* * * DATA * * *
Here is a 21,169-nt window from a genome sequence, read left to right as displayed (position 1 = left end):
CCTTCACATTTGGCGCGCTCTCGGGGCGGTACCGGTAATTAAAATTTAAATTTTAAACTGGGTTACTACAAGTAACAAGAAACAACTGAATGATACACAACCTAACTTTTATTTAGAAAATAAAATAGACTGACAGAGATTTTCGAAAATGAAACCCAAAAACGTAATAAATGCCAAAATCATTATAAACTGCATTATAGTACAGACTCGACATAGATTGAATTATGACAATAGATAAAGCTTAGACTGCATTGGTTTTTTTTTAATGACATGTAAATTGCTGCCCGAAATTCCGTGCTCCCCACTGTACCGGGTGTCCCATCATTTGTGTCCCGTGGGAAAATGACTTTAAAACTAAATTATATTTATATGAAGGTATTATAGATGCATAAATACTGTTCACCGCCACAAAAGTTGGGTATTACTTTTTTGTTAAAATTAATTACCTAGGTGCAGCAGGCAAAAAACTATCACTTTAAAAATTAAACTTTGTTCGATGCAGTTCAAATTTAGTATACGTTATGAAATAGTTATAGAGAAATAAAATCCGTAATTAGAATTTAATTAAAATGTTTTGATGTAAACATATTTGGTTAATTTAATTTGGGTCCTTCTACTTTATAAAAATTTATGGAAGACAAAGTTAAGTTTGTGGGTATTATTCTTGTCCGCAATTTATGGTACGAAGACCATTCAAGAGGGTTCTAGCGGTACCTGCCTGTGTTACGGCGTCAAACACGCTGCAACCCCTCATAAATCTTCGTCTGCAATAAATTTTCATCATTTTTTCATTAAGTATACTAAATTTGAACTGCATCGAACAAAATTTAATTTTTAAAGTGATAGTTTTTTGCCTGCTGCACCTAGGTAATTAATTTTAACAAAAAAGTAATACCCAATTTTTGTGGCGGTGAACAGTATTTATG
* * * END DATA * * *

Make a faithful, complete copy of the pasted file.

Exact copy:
Here is a 21,169-nt window from a genome sequence, read left to right as displayed (position 1 = left end):
CCTTCACATTTGGCGCGCTCTCGGGGCGGTACCGGTAATTAAAATTTAAATTTTAAACTGGGTTACTACAAGTAACAAGAAACAACTGAATGATACACAACCTAACTTTTATTTAGAAAATAAAATAGACTGACAGAGATTTTCGAAAATGAAACCCAAAAACGTAATAAATGCCAAAATCATTATAAACTGCATTATAGTACAGACTCGACATAGATTGAATTATGACAATAGATAAAGCTTAGACTGCATTGGTTTTTTTTTAATGACATGTAAATTGCTGCCCGAAATTCCGTGCTCCCCACTGTACCGGGTGTCCCATCATTTGTGTCCCGTGGGAAAATGACTTTAAAACTAAATTATATTTATATGAAGGTATTATAGATGCATAAATACTGTTCACCGCCACAAAAGTTGGGTATTACTTTTTTGTTAAAATTAATTACCTAGGTGCAGCAGGCAAAAAACTATCACTTTAAAAATTAAACTTTGTTCGATGCAGTTCAAATTTAGTATACGTTATGAAATAGTTATAGAGAAATAAAATCCGTAATTAGAATTTAATTAAAATGTTTTGATGTAAACATATTTGGTTAATTTAATTTGGGTCCTTCTACTTTATAAAAATTTATGGAAGACAAAGTTAAGTTTGTGGGTATTATTCTTGTCCGCAATTTATGGTACGAAGACCATTCAAGAGGGTTCTAGCGGTACCTGCCTGTGTTACGGCGTCAAACACGCTGCAACCCCTCATAAATCTTCGTCTGCAATAAATTTTCATCATTTTTTCATTAAGTATACTAAATTTGAACTGCATCGAACAAAATTTAATTTTTAAAGTGATAGTTTTTTGCCTGCTGCACCTAGGTAATTAATTTTAACAAAAAAGTAATACCCAATTTTTGTGGCGGTGAACAGTATTTATG